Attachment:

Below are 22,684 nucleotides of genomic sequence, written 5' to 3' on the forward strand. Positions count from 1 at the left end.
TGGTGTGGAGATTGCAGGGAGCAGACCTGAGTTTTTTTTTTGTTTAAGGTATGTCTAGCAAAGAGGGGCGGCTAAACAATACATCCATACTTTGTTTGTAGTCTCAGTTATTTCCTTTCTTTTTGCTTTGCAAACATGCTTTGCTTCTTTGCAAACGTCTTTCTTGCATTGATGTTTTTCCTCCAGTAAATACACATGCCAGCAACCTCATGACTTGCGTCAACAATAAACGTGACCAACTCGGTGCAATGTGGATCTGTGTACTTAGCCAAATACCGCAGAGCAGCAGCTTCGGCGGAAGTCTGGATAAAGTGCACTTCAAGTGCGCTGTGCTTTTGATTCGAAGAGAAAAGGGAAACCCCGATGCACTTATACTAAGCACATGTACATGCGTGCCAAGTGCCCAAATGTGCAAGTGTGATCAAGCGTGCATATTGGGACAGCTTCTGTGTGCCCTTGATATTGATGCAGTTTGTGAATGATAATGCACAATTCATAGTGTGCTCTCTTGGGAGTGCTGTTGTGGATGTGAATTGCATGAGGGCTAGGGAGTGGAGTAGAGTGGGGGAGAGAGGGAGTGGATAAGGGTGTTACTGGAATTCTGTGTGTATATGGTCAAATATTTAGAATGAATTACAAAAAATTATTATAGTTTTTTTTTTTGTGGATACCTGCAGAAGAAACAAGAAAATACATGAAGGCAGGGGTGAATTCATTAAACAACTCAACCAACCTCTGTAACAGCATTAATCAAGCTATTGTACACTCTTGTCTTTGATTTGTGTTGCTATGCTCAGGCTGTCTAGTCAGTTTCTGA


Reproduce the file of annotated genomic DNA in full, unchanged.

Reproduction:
Below are 22,684 nucleotides of genomic sequence, written 5' to 3' on the forward strand. Positions count from 1 at the left end.
TGGTGTGGAGATTGCAGGGAGCAGACCTGAGTTTTTTTTTTGTTTAAGGTATGTCTAGCAAAGAGGGGCGGCTAAACAATACATCCATACTTTGTTTGTAGTCTCAGTTATTTCCTTTCTTTTTGCTTTGCAAACATGCTTTGCTTCTTTGCAAACGTCTTTCTTGCATTGATGTTTTTCCTCCAGTAAATACACATGCCAGCAACCTCATGACTTGCGTCAACAATAAACGTGACCAACTCGGTGCAATGTGGATCTGTGTACTTAGCCAAATACCGCAGAGCAGCAGCTTCGGCGGAAGTCTGGATAAAGTGCACTTCAAGTGCGCTGTGCTTTTGATTCGAAGAGAAAAGGGAAACCCCGATGCACTTATACTAAGCACATGTACATGCGTGCCAAGTGCCCAAATGTGCAAGTGTGATCAAGCGTGCATATTGGGACAGCTTCTGTGTGCCCTTGATATTGATGCAGTTTGTGAATGATAATGCACAATTCATAGTGTGCTCTCTTGGGAGTGCTGTTGTGGATGTGAATTGCATGAGGGCTAGGGAGTGGAGTAGAGTGGGGGAGAGAGGGAGTGGATAAGGGTGTTACTGGAATTCTGTGTGTATATGGTCAAATATTTAGAATGAATTACAAAAAATTATTATAGTTTTTTTTTTTGTGGATACCTGCAGAAGAAACAAGAAAATACATGAAGGCAGGGGTGAATTCATTAAACAACTCAACCAACCTCTGTAACAGCATTAATCAAGCTATTGTACACTCTTGTCTTTGATTTGTGTTGCTATGCTCAGGCTGTCTAGTCAGTTTCTGA